It is widely known that some important persons in any given land are given extraordinary privileges and immunity. They are not treated like the ordinary people and laymen.
In the matter of fact, the point of Islam can be reflected clearly in the following verse:
“ …Indeed, the most noble of you in the sight of Allah is the most righteous of you…”(Al-Hujurat 49:13)
He also says:
“O you who have believed, be persistently standing firm in justice, witnesses for Allah , even if it be against yourselves or parents and relatives. Whether one is rich or poor, Allah is more worthy of both. So follow not [personal] inclination, lest you not be just. And if you distort [your testimony] or refuse [to give it], then indeed Allah is ever, with what you do, Acquainted.”(An-Nisaa’ 4:135)
The Prophet Muhammad (peace and blessings of Allah be upon him) said:
“Allah, the Almighty, does not consider how your appearances or how rich you are, rather He looks to your hearts and your deeds”.(Ahmad)
It can be said after these proofs from the Qur’an and the Sunnah that there is no place in Islam for preference based upon wealth, power, or family.
These preferences will definitely hinder the way of achieving justice. Islam on the contrary, encourages achieving justice as soon as possible to the best of our ability. Neither wealth nor property or power can be taken into consideration when judging people. It rather depends upon how righteous one is. God says:
“And whoever does righteous deeds, whether male or female, while being a believer – those will enter Paradise and will not be wronged, [even as much as] the speck on a date seed.”(An-Nisaa’ 4:124)
There is no discrimination in Islam based on sex, racism, or nationality. Everyone is equal in the eyes of God and everyone deserves their rights equally. Islamic History is a witness to that fact in many instances. For example: `Ali ibn Abi Talib (may Allah be pleased with him), the fourth Caliph (and the Prophet’s son in Law and cousin), commanding a Muslim state as big as China, misplaced his shield that he used in defending Islam and the Muslims years before when Muslims were persecuted in the days of the Prophet.
He found a Jewish man with his shield. And had the police confiscate it. The matter was taken to court and Ali’s only evidence that the shield was his, was his word. On the other hand the Jewish man described it and brought witnesses saying they knew it to be his and so forth. The judge ruled in favor of the Jewish man for the evidence provided. Ali (may Allah be pleased with him) accepted the court ruling to not be unjust as someone else who challenged the court wouldn’t be successful.
It should be noted that the reason we know this story is because that Jewish man later went to Ali (may Allah be pleased with him) and asked him why he didn’t kill him and take it back. Ali (may Allah be pleased with him) says the courts were made to uphold justice and he was lacking in evidence. The Jewish man handed him the shield and said ‘I bear witness that Allah is one and that Muhammad (peace and blessings of Allah be upon him) is His messenger’.
This statement converted him from a Jew to a Muslim. `Ali (may Allah be pleased with him) asked him: ‘What lead you to such a great decision?’ He replied: ‘We are told that Muhammad can’t be a Prophet because he wasn’t Jewish, but I know that it is only the Prophets who can leave a law which its adherents so sincerely apply it in Justice’. Ali (may Allah be pleased with him)then gave him back the shield and told him: ‘This is a gift for your having received guidance’.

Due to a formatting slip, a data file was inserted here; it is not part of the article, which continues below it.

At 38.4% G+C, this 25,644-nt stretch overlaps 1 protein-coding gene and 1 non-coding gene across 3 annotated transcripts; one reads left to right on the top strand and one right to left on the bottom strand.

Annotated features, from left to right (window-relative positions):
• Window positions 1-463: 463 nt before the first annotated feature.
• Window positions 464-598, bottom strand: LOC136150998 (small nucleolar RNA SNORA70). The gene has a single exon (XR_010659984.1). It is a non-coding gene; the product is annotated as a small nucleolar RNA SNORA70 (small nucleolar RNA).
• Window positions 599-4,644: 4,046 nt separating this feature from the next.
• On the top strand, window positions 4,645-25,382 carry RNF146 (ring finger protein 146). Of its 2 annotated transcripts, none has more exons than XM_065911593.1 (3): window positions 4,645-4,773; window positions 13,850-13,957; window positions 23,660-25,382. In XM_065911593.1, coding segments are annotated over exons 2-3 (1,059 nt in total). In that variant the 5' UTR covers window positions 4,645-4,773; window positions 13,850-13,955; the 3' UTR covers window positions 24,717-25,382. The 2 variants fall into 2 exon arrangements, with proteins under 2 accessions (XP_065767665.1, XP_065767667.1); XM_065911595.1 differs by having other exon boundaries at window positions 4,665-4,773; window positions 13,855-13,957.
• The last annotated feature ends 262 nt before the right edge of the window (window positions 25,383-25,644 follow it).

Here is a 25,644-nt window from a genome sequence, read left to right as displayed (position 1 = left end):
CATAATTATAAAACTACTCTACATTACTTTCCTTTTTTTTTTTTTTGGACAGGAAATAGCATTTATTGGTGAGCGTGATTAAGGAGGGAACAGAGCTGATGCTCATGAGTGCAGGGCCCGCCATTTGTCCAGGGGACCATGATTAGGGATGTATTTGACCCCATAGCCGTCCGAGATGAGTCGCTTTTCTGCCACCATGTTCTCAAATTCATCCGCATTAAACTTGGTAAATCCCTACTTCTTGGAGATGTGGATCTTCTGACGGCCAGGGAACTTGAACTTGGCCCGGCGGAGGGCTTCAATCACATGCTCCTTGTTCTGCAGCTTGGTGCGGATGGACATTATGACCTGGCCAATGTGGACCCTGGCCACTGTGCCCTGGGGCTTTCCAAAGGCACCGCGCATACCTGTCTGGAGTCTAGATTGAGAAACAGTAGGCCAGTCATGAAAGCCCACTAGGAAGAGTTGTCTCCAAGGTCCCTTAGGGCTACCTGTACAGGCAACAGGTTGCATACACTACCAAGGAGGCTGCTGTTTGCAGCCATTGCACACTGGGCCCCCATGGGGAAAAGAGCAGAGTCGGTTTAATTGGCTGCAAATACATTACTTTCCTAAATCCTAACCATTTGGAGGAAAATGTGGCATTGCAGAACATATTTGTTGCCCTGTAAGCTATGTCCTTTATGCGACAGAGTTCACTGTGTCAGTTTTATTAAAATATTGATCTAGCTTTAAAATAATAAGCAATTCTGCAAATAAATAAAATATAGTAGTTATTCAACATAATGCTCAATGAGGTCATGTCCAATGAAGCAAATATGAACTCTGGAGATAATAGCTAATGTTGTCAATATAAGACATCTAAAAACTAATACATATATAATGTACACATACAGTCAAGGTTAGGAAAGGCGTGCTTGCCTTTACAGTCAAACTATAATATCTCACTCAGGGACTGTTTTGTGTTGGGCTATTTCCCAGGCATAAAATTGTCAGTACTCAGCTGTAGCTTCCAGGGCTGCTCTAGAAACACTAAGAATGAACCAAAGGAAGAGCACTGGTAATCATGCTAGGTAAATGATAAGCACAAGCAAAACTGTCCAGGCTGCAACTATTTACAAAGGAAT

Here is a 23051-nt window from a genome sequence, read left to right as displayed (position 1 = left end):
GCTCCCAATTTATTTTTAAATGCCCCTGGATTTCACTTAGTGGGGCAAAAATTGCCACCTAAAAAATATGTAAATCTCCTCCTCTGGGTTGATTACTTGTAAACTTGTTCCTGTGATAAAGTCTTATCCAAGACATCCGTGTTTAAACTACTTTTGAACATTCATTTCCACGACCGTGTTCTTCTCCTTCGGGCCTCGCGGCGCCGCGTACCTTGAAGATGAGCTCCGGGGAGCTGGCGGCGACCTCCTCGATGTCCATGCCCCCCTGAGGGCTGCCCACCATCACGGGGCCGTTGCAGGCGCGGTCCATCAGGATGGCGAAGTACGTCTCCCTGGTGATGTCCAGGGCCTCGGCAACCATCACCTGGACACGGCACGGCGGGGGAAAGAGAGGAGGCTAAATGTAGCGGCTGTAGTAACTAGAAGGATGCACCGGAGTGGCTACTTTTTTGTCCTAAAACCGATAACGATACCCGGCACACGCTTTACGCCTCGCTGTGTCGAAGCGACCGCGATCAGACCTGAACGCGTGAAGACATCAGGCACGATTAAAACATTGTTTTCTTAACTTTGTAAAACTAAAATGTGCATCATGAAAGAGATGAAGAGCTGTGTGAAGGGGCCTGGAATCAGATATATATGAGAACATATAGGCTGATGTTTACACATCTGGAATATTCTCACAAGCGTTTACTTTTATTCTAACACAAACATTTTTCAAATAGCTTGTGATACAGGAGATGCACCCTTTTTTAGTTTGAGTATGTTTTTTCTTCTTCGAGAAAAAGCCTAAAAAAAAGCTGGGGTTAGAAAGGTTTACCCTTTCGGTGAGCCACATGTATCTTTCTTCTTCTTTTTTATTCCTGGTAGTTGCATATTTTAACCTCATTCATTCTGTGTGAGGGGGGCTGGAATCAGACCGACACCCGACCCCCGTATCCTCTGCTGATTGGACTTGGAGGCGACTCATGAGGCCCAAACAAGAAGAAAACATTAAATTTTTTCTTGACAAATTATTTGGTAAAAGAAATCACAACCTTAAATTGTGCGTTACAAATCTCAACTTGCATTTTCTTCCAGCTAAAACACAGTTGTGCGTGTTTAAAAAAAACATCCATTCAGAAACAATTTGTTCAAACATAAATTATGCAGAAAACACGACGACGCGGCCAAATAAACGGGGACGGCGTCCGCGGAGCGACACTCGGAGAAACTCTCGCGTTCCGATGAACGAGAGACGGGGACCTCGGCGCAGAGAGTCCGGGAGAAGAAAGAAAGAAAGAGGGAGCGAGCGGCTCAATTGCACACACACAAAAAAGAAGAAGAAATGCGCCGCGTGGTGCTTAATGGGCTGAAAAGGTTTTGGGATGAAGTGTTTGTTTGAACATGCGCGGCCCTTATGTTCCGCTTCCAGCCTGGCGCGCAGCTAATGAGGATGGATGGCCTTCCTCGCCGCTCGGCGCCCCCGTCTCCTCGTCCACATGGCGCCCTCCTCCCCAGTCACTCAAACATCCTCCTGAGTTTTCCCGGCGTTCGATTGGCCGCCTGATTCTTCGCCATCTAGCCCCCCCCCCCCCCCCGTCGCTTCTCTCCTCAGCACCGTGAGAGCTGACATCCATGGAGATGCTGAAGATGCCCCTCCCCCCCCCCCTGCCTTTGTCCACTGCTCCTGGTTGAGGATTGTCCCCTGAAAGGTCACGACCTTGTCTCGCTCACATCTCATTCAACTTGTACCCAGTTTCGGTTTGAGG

The mosque of the Holy Prophet (peace and blessings of Allah be upon him) played the role of the seat of the first Islamic government. In the mosque, the Prophet (peace and blessings of Allah be upon him) used to spend long hours on a daily basis discussing, deciding and executing many affairs related to administering the state. Jihad (striving in the way of Allah) and state defense strategies were also initiated and concluded in the realm of the mosque.
When returning from a journey, the Prophet Muhammad (peace and blessings of Allah be upon him) used to go to his mosque first. There he would perform a short prayer of two units (rak’ah). Then, he would sit in the mosque and attend to the people and their needs.
As he was the head of the Madinah government and the leader of the state, it was only appropriate for the Prophet’s houses to be built in the closest proximity to his mosque. Thus, against the outer side of the eastern wall of the mosque, the houses for the Noble Prophet (peace and blessings of Allah be upon him) and his household were built. The eastern wall of the mosque was integrated into the configurations of the houses serving as their western wall. The doors of the houses opened into the mosque proper. In total, there were nine houses. The location of the Prophet’s houses (his official residences) vis-ˆ-vis his mosque implied convenience, accessibility, transparency and responsibility towards the people. Otherwise stated, it implied all the qualities needed for an excellent, competent, just and people-friendly government.
In his mosque, the Holy Prophet (peace and blessings of Allah be upon him) received foreign dignitaries. A tent was set up in the mosque where from time to time some of the Prophet’s guests would stay. Some guests would stay even in the suffah (a section in the mosque meant for the lodging of the poorest people in Madinah). However, more often than not, most of his guests would stay in some lofty houses which belonged to some companions and which had been appointed earlier for the purpose. When receiving foreign delegations, the Prophet Muhammad (peace and blessings of Allah be upon him) used to put on the most beautiful apparel he had. He would furthermore ask his nearest companions to do the same.